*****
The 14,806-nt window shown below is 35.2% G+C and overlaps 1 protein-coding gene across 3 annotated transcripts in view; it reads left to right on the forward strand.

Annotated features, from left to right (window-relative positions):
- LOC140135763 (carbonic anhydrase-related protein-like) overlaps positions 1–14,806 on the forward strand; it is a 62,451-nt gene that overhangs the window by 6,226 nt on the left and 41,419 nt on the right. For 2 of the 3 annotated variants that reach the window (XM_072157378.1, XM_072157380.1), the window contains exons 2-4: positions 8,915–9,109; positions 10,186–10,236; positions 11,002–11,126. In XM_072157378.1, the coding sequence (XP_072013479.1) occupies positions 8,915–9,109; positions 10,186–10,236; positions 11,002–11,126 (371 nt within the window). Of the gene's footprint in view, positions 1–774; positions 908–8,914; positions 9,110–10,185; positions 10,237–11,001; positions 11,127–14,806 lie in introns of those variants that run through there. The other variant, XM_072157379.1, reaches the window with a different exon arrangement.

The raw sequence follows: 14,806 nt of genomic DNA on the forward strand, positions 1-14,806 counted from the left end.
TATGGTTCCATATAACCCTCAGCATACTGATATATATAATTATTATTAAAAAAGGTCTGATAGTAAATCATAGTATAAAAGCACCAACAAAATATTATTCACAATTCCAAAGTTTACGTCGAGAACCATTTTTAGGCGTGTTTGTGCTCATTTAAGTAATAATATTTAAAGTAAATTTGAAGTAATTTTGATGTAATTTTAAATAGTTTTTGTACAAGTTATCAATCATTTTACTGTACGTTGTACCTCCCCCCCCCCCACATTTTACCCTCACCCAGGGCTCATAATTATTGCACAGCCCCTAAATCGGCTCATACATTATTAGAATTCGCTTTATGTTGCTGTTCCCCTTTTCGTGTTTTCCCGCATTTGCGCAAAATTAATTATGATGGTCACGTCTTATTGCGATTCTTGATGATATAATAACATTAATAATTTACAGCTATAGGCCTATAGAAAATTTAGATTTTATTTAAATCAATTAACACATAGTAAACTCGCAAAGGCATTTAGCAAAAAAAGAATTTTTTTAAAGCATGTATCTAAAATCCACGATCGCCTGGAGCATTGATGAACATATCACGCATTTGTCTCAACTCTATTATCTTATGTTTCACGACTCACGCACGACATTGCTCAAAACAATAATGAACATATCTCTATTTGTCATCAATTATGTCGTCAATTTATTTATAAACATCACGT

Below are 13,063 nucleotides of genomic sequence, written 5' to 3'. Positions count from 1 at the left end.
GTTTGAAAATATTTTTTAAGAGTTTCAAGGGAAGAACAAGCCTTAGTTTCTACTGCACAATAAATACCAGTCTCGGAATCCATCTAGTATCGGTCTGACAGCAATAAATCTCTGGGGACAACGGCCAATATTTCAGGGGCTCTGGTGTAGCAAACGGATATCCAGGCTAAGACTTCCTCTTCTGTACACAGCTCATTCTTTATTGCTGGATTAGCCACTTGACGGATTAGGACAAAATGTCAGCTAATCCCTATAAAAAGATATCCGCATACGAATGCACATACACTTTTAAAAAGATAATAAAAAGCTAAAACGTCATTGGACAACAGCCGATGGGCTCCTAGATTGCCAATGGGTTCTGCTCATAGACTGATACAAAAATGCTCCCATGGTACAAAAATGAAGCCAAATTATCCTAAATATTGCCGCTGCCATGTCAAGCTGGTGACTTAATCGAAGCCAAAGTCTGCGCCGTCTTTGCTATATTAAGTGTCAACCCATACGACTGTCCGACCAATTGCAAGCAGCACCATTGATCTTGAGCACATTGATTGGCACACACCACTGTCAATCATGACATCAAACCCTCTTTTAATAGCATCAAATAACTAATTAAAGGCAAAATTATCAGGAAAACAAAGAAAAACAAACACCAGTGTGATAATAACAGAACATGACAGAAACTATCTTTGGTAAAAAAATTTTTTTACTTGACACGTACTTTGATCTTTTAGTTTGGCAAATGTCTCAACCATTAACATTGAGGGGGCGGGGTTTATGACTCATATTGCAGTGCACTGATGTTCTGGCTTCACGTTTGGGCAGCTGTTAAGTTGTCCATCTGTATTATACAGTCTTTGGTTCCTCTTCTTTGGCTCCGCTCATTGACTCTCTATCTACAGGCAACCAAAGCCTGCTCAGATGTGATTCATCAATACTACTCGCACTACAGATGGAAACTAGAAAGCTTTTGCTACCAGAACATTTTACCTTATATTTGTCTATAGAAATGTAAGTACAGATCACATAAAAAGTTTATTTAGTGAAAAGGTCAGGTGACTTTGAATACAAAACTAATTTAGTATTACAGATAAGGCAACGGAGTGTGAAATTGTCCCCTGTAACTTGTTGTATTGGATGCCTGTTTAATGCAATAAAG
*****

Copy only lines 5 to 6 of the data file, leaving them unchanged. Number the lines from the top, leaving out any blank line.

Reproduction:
TATGGTTCCATATAACCCTCAGCATACTGATATATATAATTATTATTAAAAAAGGTCTGATAGTAAATCATAGTATAAAAGCACCAACAAAATATTATTCACAATTCCAAAGTTTACGTCGAGAACCATTTTTAGGCGTGTTTGTGCTCATTTAAGTAATAATATTTAAAGTAAATTTGAAGTAATTTTGATGTAATTTTAAATAGTTTTTGTACAAGTTATCAATCATTTTACTGTACGTTGTACCTCCCCCCCCCCCACATTTTACCCTCACCCAGGGCTCATAATTATTGCACAGCCCCTAAATCGGCTCATACATTATTAGAATTCGCTTTATGTTGCTGTTCCCCTTTTCGTGTTTTCCCGCATTTGCGCAAAATTAATTATGATGGTCACGTCTTATTGCGATTCTTGATGATATAATAACATTAATAATTTACAGCTATAGGCCTATAGAAAATTTAGATTTTATTTAAATCAATTAACACATAGTAAACTCGCAAAGGCATTTAGCAAAAAAAGAATTTTTTTAAAGCATGTATCTAAAATCCACGATCGCCTGGAGCATTGATGAACATATCACGCATTTGTCTCAACTCTATTATCTTATGTTTCACGACTCACGCACGACATTGCTCAAAACAATAATGAACATATCTCTATTTGTCATCAATTATGTCGTCAATTTATTTATAAACATCACGT

Below are 13,063 nucleotides of genomic sequence, written 5' to 3'. Positions count from 1 at the left end.